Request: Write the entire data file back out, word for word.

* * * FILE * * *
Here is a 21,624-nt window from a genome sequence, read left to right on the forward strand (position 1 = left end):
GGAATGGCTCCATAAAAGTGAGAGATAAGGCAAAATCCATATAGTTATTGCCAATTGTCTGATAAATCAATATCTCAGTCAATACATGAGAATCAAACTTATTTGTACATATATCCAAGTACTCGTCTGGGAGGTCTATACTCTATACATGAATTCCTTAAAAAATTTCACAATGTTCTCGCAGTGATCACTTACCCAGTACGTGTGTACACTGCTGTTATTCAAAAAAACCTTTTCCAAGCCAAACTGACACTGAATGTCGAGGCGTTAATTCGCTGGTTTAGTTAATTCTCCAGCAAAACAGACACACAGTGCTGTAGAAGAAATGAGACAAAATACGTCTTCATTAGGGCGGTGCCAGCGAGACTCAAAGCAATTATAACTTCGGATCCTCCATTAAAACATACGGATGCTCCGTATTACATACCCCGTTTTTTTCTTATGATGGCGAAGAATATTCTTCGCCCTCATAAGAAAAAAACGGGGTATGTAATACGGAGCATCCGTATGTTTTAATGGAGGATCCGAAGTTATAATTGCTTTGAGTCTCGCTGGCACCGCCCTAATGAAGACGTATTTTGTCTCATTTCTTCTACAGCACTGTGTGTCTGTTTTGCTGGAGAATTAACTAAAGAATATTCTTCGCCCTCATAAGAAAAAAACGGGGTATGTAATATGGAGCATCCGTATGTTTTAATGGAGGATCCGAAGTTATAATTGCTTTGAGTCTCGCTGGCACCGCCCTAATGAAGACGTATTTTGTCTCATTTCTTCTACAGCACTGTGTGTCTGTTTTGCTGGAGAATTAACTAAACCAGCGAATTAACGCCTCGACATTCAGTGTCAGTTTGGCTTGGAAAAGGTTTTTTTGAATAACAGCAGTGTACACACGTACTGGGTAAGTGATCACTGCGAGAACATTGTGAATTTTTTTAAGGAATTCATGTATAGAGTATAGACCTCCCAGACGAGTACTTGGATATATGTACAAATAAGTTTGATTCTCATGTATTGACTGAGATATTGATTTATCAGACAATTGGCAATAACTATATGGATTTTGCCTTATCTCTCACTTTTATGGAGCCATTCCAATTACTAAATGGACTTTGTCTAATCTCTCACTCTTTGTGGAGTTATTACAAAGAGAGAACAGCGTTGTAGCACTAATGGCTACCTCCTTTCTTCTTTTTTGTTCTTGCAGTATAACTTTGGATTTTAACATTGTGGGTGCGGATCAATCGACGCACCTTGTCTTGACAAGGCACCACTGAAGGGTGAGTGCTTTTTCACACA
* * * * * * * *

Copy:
Here is a 21,624-nt window from a genome sequence, read left to right on the forward strand (position 1 = left end):
GGAATGGCTCCATAAAAGTGAGAGATAAGGCAAAATCCATATAGTTATTGCCAATTGTCTGATAAATCAATATCTCAGTCAATACATGAGAATCAAACTTATTTGTACATATATCCAAGTACTCGTCTGGGAGGTCTATACTCTATACATGAATTCCTTAAAAAATTTCACAATGTTCTCGCAGTGATCACTTACCCAGTACGTGTGTACACTGCTGTTATTCAAAAAAACCTTTTCCAAGCCAAACTGACACTGAATGTCGAGGCGTTAATTCGCTGGTTTAGTTAATTCTCCAGCAAAACAGACACACAGTGCTGTAGAAGAAATGAGACAAAATACGTCTTCATTAGGGCGGTGCCAGCGAGACTCAAAGCAATTATAACTTCGGATCCTCCATTAAAACATACGGATGCTCCGTATTACATACCCCGTTTTTTTCTTATGATGGCGAAGAATATTCTTCGCCCTCATAAGAAAAAAACGGGGTATGTAATACGGAGCATCCGTATGTTTTAATGGAGGATCCGAAGTTATAATTGCTTTGAGTCTCGCTGGCACCGCCCTAATGAAGACGTATTTTGTCTCATTTCTTCTACAGCACTGTGTGTCTGTTTTGCTGGAGAATTAACTAAAGAATATTCTTCGCCCTCATAAGAAAAAAACGGGGTATGTAATATGGAGCATCCGTATGTTTTAATGGAGGATCCGAAGTTATAATTGCTTTGAGTCTCGCTGGCACCGCCCTAATGAAGACGTATTTTGTCTCATTTCTTCTACAGCACTGTGTGTCTGTTTTGCTGGAGAATTAACTAAACCAGCGAATTAACGCCTCGACATTCAGTGTCAGTTTGGCTTGGAAAAGGTTTTTTTGAATAACAGCAGTGTACACACGTACTGGGTAAGTGATCACTGCGAGAACATTGTGAATTTTTTTAAGGAATTCATGTATAGAGTATAGACCTCCCAGACGAGTACTTGGATATATGTACAAATAAGTTTGATTCTCATGTATTGACTGAGATATTGATTTATCAGACAATTGGCAATAACTATATGGATTTTGCCTTATCTCTCACTTTTATGGAGCCATTCCAATTACTAAATGGACTTTGTCTAATCTCTCACTCTTTGTGGAGTTATTACAAAGAGAGAACAGCGTTGTAGCACTAATGGCTACCTCCTTTCTTCTTTTTTGTTCTTGCAGTATAACTTTGGATTTTAACATTGTGGGTGCGGATCAATCGACGCACCTTGTCTTGACAAGGCACCACTGAAGGGTGAGTGCTTTTTCACACA